By detailing your corporate culture and business climate, you explicitly unveil the scaffolding of your company, and let them know how they can contribute to its success.
You can easily cover off some of this information in an orientation session, but it's most important to "walk the talk". You want to use this onboarding period, and indeed their entire employment tenure, to exemplify core corporate values.
For example, if the new hire is kept waiting on their first day, do you think they'll later take your pep talk on promptness and adhering to schedules seriously? If their workspace isn't ready when they arrive, will they believe the organization is committed to productivity or efficiency?
You also need to take some time to get to know them, and let them make their skills, talents and expertise be known to the team.
Just like on a date, you don't want to do all the talking. Engage your new hire in conversation. Ask them about their previous work, preferences, aspirations, etc.
Learn about their life outside of work. You may just uncover some hidden talent - like a new star for the company softball team.
Set some expectations for your relationship going forward
As in all relationships, it's important to set some expectations upfront. But take it easy - you don't want to overwhelm your new employee.
The onboarding period is the perfect time to tap into a new hire's eagerness. Why stunt engagement? Give them a handful of tasks they can start work on right away, so they can feel productive and useful.
Make sure you tie these early tasks and goals, as you should all employee goals, to the organization's higher level goals. This helps further communicate and reinforce the organization's mission and priorities and gives them a context for their work.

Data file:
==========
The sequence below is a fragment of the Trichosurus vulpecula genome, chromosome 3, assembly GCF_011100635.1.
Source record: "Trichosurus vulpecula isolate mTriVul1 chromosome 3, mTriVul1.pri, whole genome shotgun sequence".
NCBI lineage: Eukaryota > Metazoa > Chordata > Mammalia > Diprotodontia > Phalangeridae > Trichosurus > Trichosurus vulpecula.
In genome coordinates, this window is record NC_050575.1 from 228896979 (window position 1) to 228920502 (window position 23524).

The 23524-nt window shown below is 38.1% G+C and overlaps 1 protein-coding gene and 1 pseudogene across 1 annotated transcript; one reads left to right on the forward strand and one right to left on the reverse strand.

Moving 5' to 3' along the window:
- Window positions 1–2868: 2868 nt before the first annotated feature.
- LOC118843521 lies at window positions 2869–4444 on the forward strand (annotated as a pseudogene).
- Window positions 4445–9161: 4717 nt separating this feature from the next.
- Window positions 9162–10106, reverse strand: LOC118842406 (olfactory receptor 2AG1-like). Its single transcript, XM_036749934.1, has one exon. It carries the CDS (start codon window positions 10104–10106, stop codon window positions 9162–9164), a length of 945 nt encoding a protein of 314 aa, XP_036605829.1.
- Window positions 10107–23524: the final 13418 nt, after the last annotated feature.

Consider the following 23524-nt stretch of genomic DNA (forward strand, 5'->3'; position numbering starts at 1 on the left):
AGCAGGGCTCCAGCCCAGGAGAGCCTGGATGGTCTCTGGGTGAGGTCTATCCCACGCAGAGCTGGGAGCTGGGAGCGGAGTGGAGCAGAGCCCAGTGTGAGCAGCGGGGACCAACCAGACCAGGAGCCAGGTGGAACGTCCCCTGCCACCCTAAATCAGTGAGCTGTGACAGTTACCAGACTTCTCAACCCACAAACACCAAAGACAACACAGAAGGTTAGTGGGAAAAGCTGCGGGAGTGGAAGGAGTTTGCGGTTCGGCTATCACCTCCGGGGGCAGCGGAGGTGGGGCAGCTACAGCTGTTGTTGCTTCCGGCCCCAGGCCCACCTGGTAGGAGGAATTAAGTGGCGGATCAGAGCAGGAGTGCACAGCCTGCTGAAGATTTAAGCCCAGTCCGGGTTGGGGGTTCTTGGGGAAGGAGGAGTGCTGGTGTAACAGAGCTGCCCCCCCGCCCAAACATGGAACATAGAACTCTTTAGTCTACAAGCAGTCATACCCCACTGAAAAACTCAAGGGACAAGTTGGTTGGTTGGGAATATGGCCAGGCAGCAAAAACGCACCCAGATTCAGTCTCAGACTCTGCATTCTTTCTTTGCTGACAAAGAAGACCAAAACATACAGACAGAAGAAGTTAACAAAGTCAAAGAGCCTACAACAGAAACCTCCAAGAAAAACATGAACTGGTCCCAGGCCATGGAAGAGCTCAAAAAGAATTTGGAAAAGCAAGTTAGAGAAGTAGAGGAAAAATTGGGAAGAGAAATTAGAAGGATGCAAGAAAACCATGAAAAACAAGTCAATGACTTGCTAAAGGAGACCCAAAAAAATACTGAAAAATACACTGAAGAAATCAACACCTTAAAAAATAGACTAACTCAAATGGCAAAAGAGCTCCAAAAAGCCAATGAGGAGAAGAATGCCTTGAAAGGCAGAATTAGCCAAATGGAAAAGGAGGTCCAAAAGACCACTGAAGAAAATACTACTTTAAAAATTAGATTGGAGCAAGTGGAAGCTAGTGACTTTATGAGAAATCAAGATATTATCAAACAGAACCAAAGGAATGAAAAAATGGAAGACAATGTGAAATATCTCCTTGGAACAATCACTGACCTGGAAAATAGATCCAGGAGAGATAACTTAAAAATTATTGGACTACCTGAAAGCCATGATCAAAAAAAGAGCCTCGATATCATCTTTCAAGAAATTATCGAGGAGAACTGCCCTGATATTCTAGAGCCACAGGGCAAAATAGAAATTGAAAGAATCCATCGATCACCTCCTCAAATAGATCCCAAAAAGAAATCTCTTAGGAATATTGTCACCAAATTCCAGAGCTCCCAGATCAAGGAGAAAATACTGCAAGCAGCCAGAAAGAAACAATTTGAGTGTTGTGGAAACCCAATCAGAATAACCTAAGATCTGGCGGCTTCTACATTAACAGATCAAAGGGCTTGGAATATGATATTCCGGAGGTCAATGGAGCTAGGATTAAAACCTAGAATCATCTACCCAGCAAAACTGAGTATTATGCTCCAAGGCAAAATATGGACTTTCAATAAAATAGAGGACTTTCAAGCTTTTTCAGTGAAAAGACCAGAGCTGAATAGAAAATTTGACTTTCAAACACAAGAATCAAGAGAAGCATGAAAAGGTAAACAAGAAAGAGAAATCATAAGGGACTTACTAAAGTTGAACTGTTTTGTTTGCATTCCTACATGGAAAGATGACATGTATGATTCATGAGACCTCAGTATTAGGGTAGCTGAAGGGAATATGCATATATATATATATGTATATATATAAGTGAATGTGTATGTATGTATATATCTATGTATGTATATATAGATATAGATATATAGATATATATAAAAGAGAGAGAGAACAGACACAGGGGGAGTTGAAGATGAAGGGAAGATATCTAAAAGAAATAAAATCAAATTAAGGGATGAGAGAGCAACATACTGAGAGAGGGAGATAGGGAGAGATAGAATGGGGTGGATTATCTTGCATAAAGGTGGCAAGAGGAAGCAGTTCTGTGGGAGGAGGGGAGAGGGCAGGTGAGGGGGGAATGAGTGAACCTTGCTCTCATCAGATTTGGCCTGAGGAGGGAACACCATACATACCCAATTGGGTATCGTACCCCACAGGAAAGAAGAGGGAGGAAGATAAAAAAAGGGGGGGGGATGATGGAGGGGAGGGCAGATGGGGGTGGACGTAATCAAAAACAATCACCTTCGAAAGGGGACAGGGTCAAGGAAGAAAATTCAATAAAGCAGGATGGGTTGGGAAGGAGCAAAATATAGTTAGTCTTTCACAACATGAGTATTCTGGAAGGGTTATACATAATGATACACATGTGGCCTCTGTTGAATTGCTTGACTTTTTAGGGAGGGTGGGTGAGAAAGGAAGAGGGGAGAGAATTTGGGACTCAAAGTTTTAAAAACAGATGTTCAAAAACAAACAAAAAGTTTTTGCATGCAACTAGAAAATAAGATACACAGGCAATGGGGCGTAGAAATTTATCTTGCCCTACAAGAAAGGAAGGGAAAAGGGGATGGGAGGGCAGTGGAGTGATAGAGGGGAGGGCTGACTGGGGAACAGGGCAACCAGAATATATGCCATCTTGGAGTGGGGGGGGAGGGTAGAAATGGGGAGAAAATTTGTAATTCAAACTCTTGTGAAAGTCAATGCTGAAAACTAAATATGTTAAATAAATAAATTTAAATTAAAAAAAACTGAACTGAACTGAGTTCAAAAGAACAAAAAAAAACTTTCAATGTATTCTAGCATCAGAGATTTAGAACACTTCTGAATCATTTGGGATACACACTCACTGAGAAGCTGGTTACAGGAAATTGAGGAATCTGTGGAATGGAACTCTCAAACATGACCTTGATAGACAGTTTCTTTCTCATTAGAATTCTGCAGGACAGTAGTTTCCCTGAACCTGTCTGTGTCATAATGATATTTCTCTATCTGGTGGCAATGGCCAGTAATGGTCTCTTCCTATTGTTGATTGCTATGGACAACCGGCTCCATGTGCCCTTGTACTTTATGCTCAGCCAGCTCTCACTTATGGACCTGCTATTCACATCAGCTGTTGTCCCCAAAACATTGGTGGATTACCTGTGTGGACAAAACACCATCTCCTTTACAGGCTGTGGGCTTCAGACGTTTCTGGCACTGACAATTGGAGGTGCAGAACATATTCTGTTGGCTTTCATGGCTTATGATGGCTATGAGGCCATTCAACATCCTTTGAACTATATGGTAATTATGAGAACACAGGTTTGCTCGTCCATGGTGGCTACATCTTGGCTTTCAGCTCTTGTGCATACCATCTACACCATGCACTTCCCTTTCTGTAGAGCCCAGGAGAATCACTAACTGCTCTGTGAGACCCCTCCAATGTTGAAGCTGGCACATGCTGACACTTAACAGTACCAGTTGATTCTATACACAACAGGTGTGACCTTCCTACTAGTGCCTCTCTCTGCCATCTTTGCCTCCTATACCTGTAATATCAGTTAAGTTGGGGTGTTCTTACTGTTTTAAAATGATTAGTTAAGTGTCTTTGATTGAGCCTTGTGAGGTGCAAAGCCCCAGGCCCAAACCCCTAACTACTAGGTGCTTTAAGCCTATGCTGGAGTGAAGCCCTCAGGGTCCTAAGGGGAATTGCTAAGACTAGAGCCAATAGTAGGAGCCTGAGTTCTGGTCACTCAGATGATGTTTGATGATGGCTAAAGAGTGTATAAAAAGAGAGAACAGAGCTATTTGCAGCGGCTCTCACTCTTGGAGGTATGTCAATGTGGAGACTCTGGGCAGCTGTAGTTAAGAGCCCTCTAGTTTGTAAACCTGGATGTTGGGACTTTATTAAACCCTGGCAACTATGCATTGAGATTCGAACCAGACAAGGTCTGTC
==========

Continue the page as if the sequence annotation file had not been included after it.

A job description is also a real help. While you should have discussed the requirements of their role in the job interview, it's not uncommon for things to change or even be forgotten.
An up-to-date job description, much like a dating profile, can help your new employee know what you expect of them and find most "attractive".
Get ready to go steady
The employee onboarding period is also the perfect time to start that ongoing dialogue about expectations and performance. Let them know right away what it takes to be successful, how they can improve, and what they're doing just right. Set up frequent reviews with them and let them know you're committed to their success.
The key is to make new workers feel as though they've joined a great company, and that the work they will be doing will be viewed as valuable and important. In doing so, their new career path will feel less like a transitory period and more like a warm embrace.
Onboarding isn't just about filling out forms and running through a checklist - it should be the start of a beautiful and lasting relationship.
Do you have an oboarding tip to share? If so, leave a comment below.
For more tips and best practices on a range of HR topics, take a look at our talent management Centers of Excellence.